I am sure we have all experienced clients who arrive early for therapy and who find it difficult to leave at the end of sessions, who seek out contact between appointments, and who become dysregulated by the therapist’s breaks. They may often be angry at what they perceive to be other people’s unfair treatment of them, or present themselves as helpless to influence their own situations. Such clients are the focus of this new short book.
Posted on Aug 23, 2017
Posted on Feb 14, 2017
My book, On Attachment: The View from Developmental Psychology, makes links between research, formulation, and assessment and concerns the attachment processes between adults. These processes can be identified and worked within any kind of individual therapy.
Posted on Jan 20, 2017
After almost three decades working as a psychoanalytic psychotherapist, I decided two years ago to plan my retirement from private practice. I found that as I started to mull over the idea of an end to an important era of my life, my mind started to focus on what aspects of my thousands of hours of engaging in therapy have brought the most satisfaction, and constituted the achievements of which I am particularly proud.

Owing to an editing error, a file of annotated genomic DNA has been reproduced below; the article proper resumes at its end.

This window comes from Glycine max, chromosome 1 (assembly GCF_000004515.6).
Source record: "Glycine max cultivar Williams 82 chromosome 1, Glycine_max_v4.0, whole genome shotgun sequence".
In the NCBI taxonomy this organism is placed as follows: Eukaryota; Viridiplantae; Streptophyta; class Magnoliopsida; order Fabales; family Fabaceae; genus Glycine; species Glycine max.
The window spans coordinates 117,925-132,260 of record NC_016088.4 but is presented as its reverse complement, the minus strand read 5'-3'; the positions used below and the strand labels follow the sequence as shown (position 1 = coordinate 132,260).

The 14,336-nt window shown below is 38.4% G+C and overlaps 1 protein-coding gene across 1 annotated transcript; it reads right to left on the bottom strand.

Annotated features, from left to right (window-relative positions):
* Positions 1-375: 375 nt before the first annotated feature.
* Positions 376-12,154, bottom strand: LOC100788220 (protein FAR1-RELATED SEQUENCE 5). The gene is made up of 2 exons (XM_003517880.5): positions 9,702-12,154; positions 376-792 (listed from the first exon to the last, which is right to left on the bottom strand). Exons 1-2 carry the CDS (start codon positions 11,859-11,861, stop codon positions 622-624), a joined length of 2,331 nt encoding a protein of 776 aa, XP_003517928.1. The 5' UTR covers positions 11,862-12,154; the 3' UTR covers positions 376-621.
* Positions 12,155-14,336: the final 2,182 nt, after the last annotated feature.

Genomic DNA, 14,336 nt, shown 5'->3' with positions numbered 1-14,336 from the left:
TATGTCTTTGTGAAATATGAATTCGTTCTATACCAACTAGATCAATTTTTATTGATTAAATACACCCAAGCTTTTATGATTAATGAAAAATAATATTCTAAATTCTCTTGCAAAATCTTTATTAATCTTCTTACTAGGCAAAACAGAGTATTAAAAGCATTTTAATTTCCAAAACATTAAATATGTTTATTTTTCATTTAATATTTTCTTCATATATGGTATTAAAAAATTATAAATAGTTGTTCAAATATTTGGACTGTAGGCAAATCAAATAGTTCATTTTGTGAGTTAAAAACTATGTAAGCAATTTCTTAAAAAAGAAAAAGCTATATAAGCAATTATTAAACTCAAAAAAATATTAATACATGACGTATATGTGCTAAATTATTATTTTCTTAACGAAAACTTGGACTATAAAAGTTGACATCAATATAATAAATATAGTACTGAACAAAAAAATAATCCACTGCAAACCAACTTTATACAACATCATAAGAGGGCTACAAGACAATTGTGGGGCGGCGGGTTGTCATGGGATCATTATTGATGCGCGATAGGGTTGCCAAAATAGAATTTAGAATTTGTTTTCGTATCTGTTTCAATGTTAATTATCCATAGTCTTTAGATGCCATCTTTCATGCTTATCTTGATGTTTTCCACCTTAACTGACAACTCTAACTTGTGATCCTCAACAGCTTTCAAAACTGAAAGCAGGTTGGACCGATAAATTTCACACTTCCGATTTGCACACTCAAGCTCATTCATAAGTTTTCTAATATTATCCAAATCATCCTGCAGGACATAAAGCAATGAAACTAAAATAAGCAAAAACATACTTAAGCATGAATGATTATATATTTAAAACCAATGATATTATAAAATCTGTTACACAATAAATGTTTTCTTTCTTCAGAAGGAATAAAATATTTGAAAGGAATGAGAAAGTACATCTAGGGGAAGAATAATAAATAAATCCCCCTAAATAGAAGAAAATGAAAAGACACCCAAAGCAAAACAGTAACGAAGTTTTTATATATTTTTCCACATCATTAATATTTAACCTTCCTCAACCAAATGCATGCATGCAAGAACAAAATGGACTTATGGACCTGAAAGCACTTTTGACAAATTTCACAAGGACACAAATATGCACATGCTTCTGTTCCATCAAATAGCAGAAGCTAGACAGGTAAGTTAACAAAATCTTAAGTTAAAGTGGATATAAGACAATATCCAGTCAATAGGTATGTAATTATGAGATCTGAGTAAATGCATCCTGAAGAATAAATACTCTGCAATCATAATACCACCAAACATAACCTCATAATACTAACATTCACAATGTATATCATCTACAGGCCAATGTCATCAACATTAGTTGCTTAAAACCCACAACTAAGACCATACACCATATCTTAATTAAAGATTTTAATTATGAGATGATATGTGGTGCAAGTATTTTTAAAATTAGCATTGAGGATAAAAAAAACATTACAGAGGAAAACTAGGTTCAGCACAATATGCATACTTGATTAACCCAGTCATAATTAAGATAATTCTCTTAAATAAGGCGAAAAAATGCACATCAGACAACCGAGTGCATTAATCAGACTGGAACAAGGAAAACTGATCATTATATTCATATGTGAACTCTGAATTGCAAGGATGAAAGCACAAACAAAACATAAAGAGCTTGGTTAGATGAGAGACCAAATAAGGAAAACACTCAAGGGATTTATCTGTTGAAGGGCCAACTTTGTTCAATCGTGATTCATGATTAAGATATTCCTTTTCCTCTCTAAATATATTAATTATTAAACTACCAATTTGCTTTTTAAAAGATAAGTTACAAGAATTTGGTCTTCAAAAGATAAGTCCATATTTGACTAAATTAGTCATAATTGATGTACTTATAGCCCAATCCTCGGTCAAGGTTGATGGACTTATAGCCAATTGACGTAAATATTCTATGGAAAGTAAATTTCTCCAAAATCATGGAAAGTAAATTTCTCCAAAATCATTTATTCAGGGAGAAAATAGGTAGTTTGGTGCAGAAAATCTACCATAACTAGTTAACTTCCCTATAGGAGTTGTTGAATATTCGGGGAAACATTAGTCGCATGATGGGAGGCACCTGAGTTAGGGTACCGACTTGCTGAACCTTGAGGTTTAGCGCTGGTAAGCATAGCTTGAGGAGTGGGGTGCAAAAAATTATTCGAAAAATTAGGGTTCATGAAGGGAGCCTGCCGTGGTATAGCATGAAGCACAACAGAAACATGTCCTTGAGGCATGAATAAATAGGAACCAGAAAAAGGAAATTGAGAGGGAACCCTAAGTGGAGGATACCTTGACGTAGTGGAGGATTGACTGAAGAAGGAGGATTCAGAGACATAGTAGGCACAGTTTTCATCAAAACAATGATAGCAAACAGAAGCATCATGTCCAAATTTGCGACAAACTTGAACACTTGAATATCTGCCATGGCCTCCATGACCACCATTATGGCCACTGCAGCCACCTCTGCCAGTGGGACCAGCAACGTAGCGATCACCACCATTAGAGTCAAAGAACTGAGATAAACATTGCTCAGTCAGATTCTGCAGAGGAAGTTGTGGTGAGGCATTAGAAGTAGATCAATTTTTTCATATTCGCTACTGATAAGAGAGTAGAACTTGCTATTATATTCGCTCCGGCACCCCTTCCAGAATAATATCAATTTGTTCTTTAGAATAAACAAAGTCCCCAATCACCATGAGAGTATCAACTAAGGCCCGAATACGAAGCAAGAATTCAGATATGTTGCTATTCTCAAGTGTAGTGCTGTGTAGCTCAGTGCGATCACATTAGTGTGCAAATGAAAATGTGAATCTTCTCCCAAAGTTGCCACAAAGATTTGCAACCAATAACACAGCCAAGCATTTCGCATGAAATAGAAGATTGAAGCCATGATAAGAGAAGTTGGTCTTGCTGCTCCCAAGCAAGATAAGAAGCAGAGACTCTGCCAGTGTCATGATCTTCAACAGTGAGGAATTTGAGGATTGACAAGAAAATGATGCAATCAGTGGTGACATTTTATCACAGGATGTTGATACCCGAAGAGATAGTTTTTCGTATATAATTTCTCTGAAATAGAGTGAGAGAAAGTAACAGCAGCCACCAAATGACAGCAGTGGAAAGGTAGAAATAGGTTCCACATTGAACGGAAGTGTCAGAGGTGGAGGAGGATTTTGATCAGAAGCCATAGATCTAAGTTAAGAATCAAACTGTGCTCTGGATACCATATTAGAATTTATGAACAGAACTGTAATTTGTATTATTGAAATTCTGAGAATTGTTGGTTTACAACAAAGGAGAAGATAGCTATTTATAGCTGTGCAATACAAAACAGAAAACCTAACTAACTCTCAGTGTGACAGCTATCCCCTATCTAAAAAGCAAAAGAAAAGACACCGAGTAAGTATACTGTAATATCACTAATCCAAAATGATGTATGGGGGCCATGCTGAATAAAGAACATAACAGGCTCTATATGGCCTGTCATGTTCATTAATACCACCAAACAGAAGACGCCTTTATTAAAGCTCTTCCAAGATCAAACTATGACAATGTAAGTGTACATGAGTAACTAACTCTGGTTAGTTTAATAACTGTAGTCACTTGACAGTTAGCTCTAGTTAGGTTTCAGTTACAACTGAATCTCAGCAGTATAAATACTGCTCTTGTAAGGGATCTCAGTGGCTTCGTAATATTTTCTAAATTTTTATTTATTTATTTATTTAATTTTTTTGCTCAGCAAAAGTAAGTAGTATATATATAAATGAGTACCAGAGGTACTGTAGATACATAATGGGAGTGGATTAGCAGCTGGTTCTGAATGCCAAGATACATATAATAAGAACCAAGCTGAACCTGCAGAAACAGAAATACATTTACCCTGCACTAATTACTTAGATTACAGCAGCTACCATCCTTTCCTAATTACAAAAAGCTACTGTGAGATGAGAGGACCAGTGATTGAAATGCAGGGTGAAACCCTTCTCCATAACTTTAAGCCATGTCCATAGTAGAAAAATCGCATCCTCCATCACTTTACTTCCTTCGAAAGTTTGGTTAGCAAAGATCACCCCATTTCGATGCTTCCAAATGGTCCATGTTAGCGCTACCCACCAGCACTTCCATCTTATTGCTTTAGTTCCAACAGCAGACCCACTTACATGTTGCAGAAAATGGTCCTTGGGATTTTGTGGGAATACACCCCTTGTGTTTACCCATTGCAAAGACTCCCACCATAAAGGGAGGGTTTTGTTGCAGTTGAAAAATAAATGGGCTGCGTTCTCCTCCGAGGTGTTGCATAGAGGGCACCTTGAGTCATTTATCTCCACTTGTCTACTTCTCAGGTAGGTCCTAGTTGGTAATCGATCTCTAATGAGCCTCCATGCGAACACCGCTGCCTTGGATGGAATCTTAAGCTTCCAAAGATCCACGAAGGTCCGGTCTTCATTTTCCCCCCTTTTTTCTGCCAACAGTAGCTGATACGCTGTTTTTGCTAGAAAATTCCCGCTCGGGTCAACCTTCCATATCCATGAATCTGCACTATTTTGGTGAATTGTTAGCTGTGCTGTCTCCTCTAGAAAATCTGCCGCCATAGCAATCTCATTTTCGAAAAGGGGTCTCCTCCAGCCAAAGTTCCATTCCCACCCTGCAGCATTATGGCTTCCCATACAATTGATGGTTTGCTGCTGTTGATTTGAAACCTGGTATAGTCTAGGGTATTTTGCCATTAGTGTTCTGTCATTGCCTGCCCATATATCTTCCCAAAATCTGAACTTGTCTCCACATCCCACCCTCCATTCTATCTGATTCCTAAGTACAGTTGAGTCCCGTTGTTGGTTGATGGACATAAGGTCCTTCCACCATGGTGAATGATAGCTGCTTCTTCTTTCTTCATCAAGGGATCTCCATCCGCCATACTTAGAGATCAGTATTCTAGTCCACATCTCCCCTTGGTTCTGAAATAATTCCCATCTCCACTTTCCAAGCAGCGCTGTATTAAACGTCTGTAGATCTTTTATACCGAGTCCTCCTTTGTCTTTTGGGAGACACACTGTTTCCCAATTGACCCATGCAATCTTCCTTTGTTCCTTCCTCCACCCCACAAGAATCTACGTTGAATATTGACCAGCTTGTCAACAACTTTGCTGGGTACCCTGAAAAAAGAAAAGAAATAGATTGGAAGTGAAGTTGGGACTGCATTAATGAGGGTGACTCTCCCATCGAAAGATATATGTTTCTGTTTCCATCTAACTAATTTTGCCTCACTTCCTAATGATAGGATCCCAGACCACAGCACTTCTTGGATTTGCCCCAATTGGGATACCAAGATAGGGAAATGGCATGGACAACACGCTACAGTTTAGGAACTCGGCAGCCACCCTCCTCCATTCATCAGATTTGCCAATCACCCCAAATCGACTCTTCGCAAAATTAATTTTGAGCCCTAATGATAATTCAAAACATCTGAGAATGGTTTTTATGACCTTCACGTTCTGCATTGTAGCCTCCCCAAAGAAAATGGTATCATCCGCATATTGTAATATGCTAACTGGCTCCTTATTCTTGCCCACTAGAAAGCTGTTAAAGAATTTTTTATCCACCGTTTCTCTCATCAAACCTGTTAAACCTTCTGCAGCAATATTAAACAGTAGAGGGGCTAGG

Brexit, Boris, and Betrayal: How Boarding School Syndrome continues to shape Political Debate, by Nick Duffell
Posted on Nov 01, 2016
The shocking events, misinformation, betrayals, and back-stabbings of the last month suggest what a thoroughly divided nation we are. We are split along class and education lines in a way Continental Europeans can’t really appreciate. Those I have spoken to recently about Brexit – Dutch, Danish, French and Germans – are both shocked that we sacrificed our position in Europe and outraged by the resignations of the three main players and the ‘business-as-normal’ attitude in our public life.
Posted on Aug 02, 2016
Marco Bacciagaluppi on meeting John Bowlby, evolutionary attachment mechanisms, and predatory patriarchal culture
Posted on Aug 02, 2016
Posted on Jul 28, 2016
We live in fascinating times, where recent advances in trauma theory, attachment theory, relational psychoanalysis, and infant research not only allow us, but require us, to revisit and reconsider the fundamental tenets of our theory and practice.